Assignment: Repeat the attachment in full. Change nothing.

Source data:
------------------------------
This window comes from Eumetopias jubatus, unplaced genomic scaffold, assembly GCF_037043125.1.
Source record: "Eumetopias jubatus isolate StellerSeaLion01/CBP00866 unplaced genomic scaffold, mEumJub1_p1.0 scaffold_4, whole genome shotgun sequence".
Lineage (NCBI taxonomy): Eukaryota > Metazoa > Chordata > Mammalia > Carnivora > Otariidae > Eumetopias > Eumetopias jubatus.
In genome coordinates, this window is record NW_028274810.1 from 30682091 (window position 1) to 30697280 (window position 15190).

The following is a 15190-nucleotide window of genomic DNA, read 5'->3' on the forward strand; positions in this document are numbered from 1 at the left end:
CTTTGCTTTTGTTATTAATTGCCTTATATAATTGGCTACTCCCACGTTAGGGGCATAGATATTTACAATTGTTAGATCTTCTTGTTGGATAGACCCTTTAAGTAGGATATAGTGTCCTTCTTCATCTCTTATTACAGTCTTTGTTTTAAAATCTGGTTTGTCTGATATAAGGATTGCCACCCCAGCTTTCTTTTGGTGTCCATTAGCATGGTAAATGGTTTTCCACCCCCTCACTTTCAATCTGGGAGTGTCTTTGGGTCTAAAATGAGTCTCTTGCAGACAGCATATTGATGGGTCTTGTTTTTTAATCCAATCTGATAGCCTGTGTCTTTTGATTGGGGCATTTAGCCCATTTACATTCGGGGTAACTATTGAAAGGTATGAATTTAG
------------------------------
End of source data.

This window comes from Eumetopias jubatus, unplaced genomic scaffold, assembly GCF_037043125.1.
Source record: "Eumetopias jubatus isolate StellerSeaLion01/CBP00866 unplaced genomic scaffold, mEumJub1_p1.0 scaffold_4, whole genome shotgun sequence".
Lineage (NCBI taxonomy): Eukaryota > Metazoa > Chordata > Mammalia > Carnivora > Otariidae > Eumetopias > Eumetopias jubatus.
In genome coordinates, this window is record NW_028274810.1 from 30682091 (window position 1) to 30697280 (window position 15190).

The following is a 15190-nucleotide window of genomic DNA, read 5'->3' on the forward strand; positions in this document are numbered from 1 at the left end:
CTTTGCTTTTGTTATTAATTGCCTTATATAATTGGCTACTCCCACGTTAGGGGCATAGATATTTACAATTGTTAGATCTTCTTGTTGGATAGACCCTTTAAGTAGGATATAGTGTCCTTCTTCATCTCTTATTACAGTCTTTGTTTTAAAATCTGGTTTGTCTGATATAAGGATTGCCACCCCAGCTTTCTTTTGGTGTCCATTAGCATGGTAAATGGTTTTCCACCCCCTCACTTTCAATCTGGGAGTGTCTTTGGGTCTAAAATGAGTCTCTTGCAGACAGCATATTGATGGGTCTTGTTTTTTAATCCAATCTGATAGCCTGTGTCTTTTGATTGGGGCATTTAGCCCATTTACATTCGGGGTAACTATTGAAAGGTATGAATTTAG